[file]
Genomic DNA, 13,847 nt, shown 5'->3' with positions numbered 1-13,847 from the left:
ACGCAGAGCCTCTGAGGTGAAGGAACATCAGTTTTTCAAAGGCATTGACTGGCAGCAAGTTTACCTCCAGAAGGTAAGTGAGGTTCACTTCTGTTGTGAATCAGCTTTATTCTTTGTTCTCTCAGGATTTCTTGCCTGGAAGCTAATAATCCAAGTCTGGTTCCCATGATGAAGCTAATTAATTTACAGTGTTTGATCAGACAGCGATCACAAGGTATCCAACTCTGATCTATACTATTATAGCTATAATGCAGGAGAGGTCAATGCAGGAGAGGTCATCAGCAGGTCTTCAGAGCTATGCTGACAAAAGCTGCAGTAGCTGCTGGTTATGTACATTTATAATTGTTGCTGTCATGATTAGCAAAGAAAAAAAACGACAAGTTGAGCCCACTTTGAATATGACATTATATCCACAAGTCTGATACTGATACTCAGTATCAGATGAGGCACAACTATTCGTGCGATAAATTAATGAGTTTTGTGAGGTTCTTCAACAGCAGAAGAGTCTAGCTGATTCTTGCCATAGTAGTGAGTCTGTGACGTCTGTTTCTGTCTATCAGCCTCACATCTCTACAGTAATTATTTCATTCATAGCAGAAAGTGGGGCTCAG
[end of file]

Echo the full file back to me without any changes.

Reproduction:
Genomic DNA, 13,847 nt, shown 5'->3' with positions numbered 1-13,847 from the left:
ACGCAGAGCCTCTGAGGTGAAGGAACATCAGTTTTTCAAAGGCATTGACTGGCAGCAAGTTTACCTCCAGAAGGTAAGTGAGGTTCACTTCTGTTGTGAATCAGCTTTATTCTTTGTTCTCTCAGGATTTCTTGCCTGGAAGCTAATAATCCAAGTCTGGTTCCCATGATGAAGCTAATTAATTTACAGTGTTTGATCAGACAGCGATCACAAGGTATCCAACTCTGATCTATACTATTATAGCTATAATGCAGGAGAGGTCAATGCAGGAGAGGTCATCAGCAGGTCTTCAGAGCTATGCTGACAAAAGCTGCAGTAGCTGCTGGTTATGTACATTTATAATTGTTGCTGTCATGATTAGCAAAGAAAAAAAACGACAAGTTGAGCCCACTTTGAATATGACATTATATCCACAAGTCTGATACTGATACTCAGTATCAGATGAGGCACAACTATTCGTGCGATAAATTAATGAGTTTTGTGAGGTTCTTCAACAGCAGAAGAGTCTAGCTGATTCTTGCCATAGTAGTGAGTCTGTGACGTCTGTTTCTGTCTATCAGCCTCACATCTCTACAGTAATTATTTCATTCATAGCAGAAAGTGGGGCTCAG